Griffey's Swingman debut knocks it out of the park

July 8th, 2023

SEATTLE -- At a team dinner the night before the inaugural HBCU Swingman Classic, sat among the 50 players that were selected for the event and fielded questions throughout the meal. One stood out in particular from an eager student-athlete ahead of the event that kicked off All-Star Week at T-Mobile Park. 

“Is it OK to be nervous?” the player asked, to which Griffey responded, “Yeah, it’s OK to be nervous. Everybody gets nervous. Opening Day, you get nervous. The most nerves I ever had were on Opening Day. After that, it settled down.”

That moment was a microcosm of what this entire event is about, the first of its kind bridging baseball tradition at Historically Black Colleges & Universities (HBCUs) with All-Star Week.

Even more so, it’s given the student-athletes a platform of exposure, from playing on a national stage on MLB Network and in front of scouts, to being entrenched with iconic coaches, such as Ken Griffey Sr., Cito Gaston, Lester Strode, Andre Dawson, Rickie Weeks, Marquis Grissom and many more whose careers began at HBCUs.

“I was just telling the kids, it’s about them,” Griffey told MLB Network commentators Harold Reynolds and Dave Sims on the live telecast. “It’s not about the guys that are coaching. It’s about the next generation of ballplayers. Ask all the questions you want. There’s a million years of baseball knowledge in this room. Use it. Get every question you want from guys that played.”

The pomp, circumstance and pageantry more than lived up to the hype throughout the evening, perhaps most notably the sense of surrealism. 

During the fifth inning, Kewan Braziel of Alcorn State University, who pitched a scoreless third inning, was honored on the field with the Impact Award, recognized for his leadership and commitment to being an impactful member of their community on and off the field.

“It means a lot, honestly,” Braziel said on the telecast. “My whole life I’ve been in a leadership position. I was a little nervous coming out here, but I was glad I was able to put on a show and win this award from everybody.”

Braziel then turned to Griffey and asked what his biggest learning curve was upon reaching The Show -- further encapsulating what this event is all about. 

“The adjustment was, number one, knowing who you are,” Griffey said. “For me, having a dad who played, I knew what it took to be a Major Leaguer at age 14. I still had to go through the learning curve and the bumps and bruises. ... It made me hungry. It made me want to get to the big leagues as fast as I could. The one thing for me was, every day is about baseball. What can I do to improve myself day in and day out?”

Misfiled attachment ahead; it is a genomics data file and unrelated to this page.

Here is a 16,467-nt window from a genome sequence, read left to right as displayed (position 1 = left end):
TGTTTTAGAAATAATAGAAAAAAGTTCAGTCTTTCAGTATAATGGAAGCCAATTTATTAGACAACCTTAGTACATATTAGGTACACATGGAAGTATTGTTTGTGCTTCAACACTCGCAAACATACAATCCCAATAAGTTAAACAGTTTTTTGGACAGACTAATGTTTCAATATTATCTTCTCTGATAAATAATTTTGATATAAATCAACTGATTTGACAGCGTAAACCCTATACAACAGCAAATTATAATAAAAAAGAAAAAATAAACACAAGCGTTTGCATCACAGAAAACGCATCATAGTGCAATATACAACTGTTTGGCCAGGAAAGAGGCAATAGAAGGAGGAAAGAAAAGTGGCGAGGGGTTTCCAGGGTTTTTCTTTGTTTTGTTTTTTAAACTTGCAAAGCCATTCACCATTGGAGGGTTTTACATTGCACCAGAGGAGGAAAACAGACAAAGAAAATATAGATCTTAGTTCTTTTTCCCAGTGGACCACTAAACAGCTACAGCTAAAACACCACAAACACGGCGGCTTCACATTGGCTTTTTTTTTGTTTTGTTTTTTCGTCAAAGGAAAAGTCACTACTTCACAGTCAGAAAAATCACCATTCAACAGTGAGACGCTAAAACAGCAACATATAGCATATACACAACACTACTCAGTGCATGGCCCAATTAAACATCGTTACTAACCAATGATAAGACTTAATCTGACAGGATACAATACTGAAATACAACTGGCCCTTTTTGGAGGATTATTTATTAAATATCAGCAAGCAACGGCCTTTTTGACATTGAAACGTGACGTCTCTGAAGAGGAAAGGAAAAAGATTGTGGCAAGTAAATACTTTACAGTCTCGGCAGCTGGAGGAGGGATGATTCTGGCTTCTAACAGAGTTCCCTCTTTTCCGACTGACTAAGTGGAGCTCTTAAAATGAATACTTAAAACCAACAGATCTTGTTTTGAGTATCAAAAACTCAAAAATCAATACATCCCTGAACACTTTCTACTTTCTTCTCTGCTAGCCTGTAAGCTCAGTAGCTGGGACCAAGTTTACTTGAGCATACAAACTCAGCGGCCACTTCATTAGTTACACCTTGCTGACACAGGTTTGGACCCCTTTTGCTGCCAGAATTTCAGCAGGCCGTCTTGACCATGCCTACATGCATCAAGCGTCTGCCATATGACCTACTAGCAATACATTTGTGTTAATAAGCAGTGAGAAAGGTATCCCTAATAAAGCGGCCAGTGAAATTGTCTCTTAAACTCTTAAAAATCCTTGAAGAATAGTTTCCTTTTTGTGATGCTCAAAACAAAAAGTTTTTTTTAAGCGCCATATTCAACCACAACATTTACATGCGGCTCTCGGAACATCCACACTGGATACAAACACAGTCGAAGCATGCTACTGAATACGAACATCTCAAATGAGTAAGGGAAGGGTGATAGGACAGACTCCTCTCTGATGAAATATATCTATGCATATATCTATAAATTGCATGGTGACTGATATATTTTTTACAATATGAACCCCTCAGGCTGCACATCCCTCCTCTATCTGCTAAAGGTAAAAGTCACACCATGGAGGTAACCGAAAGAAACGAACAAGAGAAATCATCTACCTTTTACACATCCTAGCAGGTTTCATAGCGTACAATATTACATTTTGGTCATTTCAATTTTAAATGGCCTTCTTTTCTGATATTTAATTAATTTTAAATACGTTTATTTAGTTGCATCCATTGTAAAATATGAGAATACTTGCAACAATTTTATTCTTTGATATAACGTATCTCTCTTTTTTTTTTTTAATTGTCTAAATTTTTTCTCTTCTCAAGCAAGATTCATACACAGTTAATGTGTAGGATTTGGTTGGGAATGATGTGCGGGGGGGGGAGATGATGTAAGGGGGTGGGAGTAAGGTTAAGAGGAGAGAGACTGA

The inaugural event was a roaring success that celebrated the accomplishments of these ambitious young players, many of whom had never voyaged to this part of the country, let alone played in an MLB venue.

“These kids, not everybody can go to a Power 5 conference and spend 20, 30 or 40 thousand dollars per a year to go to a school like that,” Griffey said. “Sometimes, it comes down to economics and where you’re going to play.”

Since the NCAA only allows 11.7 scholarships per team for baseball, most players are on a partial scholarship and have to weigh the size of their scholarship against total tuition when choosing where to play.

Prior to the game, icons of the Negro Leagues, including Sam Allen, Pedro Sierra and the great-grandson and great-great-granddaughter of Josh Gibson, donned replica jerseys of their former teams of yesteryear as they were recognized pregame. Griffey, Weeks and Ralph Garr stood behind the mound before Dawson threw out the ceremonial first pitch to former Mariner Vince Coleman, both HBCU graduates at Florida A&M University.

The anthem was performed by Grammy Award nominee and gospel musician Todd Dulaney, and it followed a performance from the Songs of Black Folk Celebration Chorus. The Dolls & Gents Drumline performed beyond second base as players warmed up, then again between the third inning on top of the dugouts. Bruce Harrell, the first African-Asian American Seattle mayor, shouted “Play ball!” just before the game began.

Throughout the game, Griffey invited student-athletes to speak with Sims and Reynolds on the broadcast. He also shared how his idea for Swingman blossomed into reality, recalling a middle-of-the-night awakening that prompted a call to Tony Reagins, MLB’s chief baseball development officer, and Del Matthews, MLB's vice president of baseball development. Beyond the thrill for the game’s participants on Friday, Swingman is just as important for the next generation who tuned in.

“I wanted them to watch a game with the college kids so they could see their future,” Griffey said. “We got to talking, and I said, ‘The game is in Seattle, what about the All-Star Game before the All-Star Game?’ And that’s when it was like, ‘Oh my.’ It took a couple days and they said, ‘Let’s see what it can become,’ and it’s here. It’s a lot of work for a lot of people, and not just me.”

Debuting Swingman in Seattle, where Griffey blossomed into one of his generation’s best players, was a fitting venue. But it’s likely -- especially after the success in year one -- that this becomes an annual celebration of HBCUs in conjunction with All-Star Week.